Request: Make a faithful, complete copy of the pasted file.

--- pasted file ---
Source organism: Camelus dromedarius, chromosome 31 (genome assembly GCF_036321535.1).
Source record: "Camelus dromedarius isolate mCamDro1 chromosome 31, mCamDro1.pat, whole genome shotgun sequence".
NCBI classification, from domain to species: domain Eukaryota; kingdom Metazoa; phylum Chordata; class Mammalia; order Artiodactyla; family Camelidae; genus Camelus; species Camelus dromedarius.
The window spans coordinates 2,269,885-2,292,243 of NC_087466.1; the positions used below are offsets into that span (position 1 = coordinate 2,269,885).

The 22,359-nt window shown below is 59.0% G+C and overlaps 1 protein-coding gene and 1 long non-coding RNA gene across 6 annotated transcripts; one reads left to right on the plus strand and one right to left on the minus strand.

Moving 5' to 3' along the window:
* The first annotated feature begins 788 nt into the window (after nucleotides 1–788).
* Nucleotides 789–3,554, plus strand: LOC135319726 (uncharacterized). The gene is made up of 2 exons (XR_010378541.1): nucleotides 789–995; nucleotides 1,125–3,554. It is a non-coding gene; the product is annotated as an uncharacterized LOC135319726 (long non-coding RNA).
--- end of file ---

Source organism: Camelus dromedarius, chromosome 31 (genome assembly GCF_036321535.1).
Source record: "Camelus dromedarius isolate mCamDro1 chromosome 31, mCamDro1.pat, whole genome shotgun sequence".
NCBI classification, from domain to species: domain Eukaryota; kingdom Metazoa; phylum Chordata; class Mammalia; order Artiodactyla; family Camelidae; genus Camelus; species Camelus dromedarius.
The window spans coordinates 2,269,885-2,292,243 of NC_087466.1; the positions used below are offsets into that span (position 1 = coordinate 2,269,885).

The 22,359-nt window shown below is 59.0% G+C and overlaps 1 protein-coding gene and 1 long non-coding RNA gene across 6 annotated transcripts; one reads left to right on the plus strand and one right to left on the minus strand.

Moving 5' to 3' along the window:
* The first annotated feature begins 788 nt into the window (after nucleotides 1–788).
* Nucleotides 789–3,554, plus strand: LOC135319726 (uncharacterized). The gene is made up of 2 exons (XR_010378541.1): nucleotides 789–995; nucleotides 1,125–3,554. It is a non-coding gene; the product is annotated as an uncharacterized LOC135319726 (long non-coding RNA).